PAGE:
Hammersmith Academy

In the space of just three short years, the team at Hammersmith Academy have increased engagement with their garden from 30 students per academic year to over 500. Starting with a single greenhouse and a handful of raised beds in September 2015, the garden now has its own brood of chickens, an orchard, a new greenhouse and new raised beds, which have turned a once neglected area into a stunning and productive garden.

About the garden

The brood of chickens are looked after by the students. Pupils tend an orchard that was planted by them around one of their playgrounds. The school has installed a new greenhouse and new raised beds in which they grow vibrant flowering plants for a burst of jolly colour. They also grow fruit and vegetables, and attract insects with pollinator-friendly flowers, container ponds and bug hotels. They recycle materials such as old tin cans and wooden pallets to generate creative planting options which improve the look and practicality of the space.


Impact on the children

Most of the students at the school come from deprived backgrounds and over half of them do not have their own gardens. The school garden gives them the opportunity to engage with nature and has even enabled parents to engage with their children in a tranquil environment who would otherwise be unable to do so at home.

The students receive horticultural training from Hammersmith Community Gardens Association to whom they also sell their school-grown produce. They are also able to take home produce from the garden to use in their cooking. Through garden-related activities, the school teaches students to manage their mental health and promotes community values and environmental awareness. Students learn how to sow seeds, take cuttings, water and deadhead plants, collect seeds, harvest fruit and vegetables and make compost. These activities help them to develop life skills, learn how to work as a team and take responsibility. For two days a week, the school also runs an intervention for students with behavioural issues, which uses the garden as therapy.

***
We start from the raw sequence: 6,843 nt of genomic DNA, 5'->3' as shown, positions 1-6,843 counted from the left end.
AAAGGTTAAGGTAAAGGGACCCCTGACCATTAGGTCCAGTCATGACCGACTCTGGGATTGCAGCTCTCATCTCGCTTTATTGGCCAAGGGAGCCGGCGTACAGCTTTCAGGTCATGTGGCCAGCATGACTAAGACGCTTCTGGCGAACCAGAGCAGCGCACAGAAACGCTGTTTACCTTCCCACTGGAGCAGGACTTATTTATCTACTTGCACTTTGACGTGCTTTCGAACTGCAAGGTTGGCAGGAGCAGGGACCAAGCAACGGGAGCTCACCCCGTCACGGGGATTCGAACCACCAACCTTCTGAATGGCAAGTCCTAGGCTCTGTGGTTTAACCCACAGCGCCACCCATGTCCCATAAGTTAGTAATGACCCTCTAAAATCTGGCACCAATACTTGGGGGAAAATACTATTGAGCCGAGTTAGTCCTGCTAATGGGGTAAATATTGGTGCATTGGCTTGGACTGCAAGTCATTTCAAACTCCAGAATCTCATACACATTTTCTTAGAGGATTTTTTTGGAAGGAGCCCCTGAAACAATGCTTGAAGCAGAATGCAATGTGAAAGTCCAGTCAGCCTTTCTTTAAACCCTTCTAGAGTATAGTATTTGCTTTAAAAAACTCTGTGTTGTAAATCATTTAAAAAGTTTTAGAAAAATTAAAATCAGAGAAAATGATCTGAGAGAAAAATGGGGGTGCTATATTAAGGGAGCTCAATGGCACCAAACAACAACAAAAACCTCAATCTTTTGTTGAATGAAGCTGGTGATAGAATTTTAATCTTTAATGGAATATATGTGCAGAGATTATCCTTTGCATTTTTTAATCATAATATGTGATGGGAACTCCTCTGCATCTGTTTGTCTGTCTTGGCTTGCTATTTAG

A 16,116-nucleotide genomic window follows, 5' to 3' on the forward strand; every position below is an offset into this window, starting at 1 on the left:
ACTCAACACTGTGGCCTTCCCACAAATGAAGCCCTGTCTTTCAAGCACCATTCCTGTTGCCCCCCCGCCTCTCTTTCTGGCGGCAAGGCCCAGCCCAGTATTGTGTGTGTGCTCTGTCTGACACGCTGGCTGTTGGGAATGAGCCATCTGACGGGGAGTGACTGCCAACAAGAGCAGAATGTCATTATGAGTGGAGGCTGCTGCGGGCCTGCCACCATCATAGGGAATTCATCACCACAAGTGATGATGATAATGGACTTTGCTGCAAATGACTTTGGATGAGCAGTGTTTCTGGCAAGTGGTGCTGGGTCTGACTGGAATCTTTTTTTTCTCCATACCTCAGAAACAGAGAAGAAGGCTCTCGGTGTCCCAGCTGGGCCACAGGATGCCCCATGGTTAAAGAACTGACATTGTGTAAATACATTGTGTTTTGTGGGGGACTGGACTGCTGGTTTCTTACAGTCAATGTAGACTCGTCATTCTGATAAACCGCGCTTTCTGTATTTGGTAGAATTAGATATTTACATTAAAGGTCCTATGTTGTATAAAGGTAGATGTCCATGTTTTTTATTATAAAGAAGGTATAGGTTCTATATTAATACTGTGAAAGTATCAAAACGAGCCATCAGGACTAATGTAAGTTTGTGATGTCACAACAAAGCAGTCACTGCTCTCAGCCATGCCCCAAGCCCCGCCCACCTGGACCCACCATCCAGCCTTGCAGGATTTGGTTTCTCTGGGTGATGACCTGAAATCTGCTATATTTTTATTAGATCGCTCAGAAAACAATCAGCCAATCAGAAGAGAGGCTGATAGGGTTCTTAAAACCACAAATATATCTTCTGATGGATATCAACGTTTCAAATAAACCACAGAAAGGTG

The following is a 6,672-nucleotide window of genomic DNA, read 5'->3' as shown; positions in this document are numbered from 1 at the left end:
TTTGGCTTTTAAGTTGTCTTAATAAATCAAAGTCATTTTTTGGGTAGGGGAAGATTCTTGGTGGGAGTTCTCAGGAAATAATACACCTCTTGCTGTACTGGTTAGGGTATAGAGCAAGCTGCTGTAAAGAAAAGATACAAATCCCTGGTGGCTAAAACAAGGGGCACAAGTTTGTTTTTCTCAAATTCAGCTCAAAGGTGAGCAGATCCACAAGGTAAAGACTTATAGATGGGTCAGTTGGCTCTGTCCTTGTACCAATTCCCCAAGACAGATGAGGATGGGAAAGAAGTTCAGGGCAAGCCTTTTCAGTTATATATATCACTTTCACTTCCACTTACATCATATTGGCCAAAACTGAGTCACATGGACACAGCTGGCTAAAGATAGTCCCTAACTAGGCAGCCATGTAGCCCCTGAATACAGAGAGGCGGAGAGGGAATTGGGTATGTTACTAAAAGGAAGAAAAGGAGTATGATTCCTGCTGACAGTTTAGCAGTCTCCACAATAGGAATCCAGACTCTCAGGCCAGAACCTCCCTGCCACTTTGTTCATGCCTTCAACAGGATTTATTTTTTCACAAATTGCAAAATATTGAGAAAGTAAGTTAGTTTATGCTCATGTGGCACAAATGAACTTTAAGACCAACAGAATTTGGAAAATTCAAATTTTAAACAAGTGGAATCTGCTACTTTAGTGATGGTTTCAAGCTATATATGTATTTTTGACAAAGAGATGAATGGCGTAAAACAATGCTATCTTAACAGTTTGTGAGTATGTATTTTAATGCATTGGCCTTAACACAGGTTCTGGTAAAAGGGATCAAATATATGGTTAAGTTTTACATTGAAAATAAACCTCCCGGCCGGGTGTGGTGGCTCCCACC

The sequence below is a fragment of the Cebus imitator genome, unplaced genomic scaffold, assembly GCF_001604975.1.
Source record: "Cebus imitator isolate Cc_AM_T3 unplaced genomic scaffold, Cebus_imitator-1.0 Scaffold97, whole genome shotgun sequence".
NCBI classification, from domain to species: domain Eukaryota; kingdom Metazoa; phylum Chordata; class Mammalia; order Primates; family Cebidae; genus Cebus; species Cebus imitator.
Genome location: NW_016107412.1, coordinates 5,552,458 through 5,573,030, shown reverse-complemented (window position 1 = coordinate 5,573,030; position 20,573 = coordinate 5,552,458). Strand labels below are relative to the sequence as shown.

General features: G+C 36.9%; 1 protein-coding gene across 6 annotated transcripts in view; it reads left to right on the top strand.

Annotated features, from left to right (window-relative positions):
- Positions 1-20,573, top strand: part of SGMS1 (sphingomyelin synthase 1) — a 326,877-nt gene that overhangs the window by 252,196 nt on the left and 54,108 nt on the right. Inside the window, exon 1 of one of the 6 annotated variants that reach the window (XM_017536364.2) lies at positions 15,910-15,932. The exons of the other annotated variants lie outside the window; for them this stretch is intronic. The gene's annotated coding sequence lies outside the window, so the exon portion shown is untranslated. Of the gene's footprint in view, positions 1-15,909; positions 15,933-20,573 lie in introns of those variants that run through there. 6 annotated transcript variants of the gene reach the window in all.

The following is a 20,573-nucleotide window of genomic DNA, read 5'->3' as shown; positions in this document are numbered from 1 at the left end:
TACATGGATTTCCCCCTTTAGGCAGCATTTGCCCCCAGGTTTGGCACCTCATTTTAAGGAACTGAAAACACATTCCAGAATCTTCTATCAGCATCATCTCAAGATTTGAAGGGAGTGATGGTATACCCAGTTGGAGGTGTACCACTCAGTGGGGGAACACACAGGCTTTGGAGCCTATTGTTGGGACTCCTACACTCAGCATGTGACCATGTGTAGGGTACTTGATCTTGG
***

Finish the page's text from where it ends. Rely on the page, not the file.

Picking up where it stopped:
“We were delighted to win the Schools Garden category of 2018!" Our students run our school garden—this is their project. The garden has had a hugely positive impact on the lives of everyone in the school and local community. It is a conduit for teaching students about nature, promoting mental health and fostering community. It has also improved biodiversity in our school. Winning has marked the students' achievements and has helped us to promote our school garden. With the money we plan to change the front of the school by planting some fruit trees and transform another block of concrete into a productive growing space for nature and community.”

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